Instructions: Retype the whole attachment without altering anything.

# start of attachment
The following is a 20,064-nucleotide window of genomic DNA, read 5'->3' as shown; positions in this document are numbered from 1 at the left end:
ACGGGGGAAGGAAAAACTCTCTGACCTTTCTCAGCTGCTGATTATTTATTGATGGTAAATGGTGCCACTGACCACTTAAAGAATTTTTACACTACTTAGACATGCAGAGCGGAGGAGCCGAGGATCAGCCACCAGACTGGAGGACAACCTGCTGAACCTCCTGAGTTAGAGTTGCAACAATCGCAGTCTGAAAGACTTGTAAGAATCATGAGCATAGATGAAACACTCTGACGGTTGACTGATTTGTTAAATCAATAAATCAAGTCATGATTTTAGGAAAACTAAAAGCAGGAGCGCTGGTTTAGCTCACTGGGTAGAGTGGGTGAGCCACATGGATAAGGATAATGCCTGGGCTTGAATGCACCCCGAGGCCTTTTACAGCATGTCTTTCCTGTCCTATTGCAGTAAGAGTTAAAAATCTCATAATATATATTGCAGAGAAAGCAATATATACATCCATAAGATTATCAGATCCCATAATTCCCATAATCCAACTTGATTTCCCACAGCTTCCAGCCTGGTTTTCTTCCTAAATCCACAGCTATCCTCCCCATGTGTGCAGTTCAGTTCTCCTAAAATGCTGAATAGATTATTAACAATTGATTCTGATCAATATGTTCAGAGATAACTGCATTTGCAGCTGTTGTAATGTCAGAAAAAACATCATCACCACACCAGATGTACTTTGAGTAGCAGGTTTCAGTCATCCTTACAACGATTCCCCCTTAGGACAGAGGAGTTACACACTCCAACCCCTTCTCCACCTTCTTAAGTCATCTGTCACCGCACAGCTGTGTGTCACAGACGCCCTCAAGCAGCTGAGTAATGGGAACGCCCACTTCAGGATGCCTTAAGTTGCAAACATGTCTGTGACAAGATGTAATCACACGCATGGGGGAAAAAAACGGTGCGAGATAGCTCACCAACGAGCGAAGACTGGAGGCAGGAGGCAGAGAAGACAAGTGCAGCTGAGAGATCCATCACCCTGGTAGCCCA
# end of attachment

The following is a 20,064-nucleotide window of genomic DNA, read 5'->3' as shown; positions in this document are numbered from 1 at the left end:
ACGGGGGAAGGAAAAACTCTCTGACCTTTCTCAGCTGCTGATTATTTATTGATGGTAAATGGTGCCACTGACCACTTAAAGAATTTTTACACTACTTAGACATGCAGAGCGGAGGAGCCGAGGATCAGCCACCAGACTGGAGGACAACCTGCTGAACCTCCTGAGTTAGAGTTGCAACAATCGCAGTCTGAAAGACTTGTAAGAATCATGAGCATAGATGAAACACTCTGACGGTTGACTGATTTGTTAAATCAATAAATCAAGTCATGATTTTAGGAAAACTAAAAGCAGGAGCGCTGGTTTAGCTCACTGGGTAGAGTGGGTGAGCCACATGGATAAGGATAATGCCTGGGCTTGAATGCACCCCGAGGCCTTTTACAGCATGTCTTTCCTGTCCTATTGCAGTAAGAGTTAAAAATCTCATAATATATATTGCAGAGAAAGCAATATATACATCCATAAGATTATCAGATCCCATAATTCCCATAATCCAACTTGATTTCCCACAGCTTCCAGCCTGGTTTTCTTCCTAAATCCACAGCTATCCTCCCCATGTGTGCAGTTCAGTTCTCCTAAAATGCTGAATAGATTATTAACAATTGATTCTGATCAATATGTTCAGAGATAACTGCATTTGCAGCTGTTGTAATGTCAGAAAAAACATCATCACCACACCAGATGTACTTTGAGTAGCAGGTTTCAGTCATCCTTACAACGATTCCCCCTTAGGACAGAGGAGTTACACACTCCAACCCCTTCTCCACCTTCTTAAGTCATCTGTCACCGCACAGCTGTGTGTCACAGACGCCCTCAAGCAGCTGAGTAATGGGAACGCCCACTTCAGGATGCCTTAAGTTGCAAACATGTCTGTGACAAGATGTAATCACACGCATGGGGGAAAAAAACGGTGCGAGATAGCTCACCAACGAGCGAAGACTGGAGGCAGGAGGCAGAGAAGACAAGTGCAGCTGAGAGATCCATCACCCTGGTAGCCCA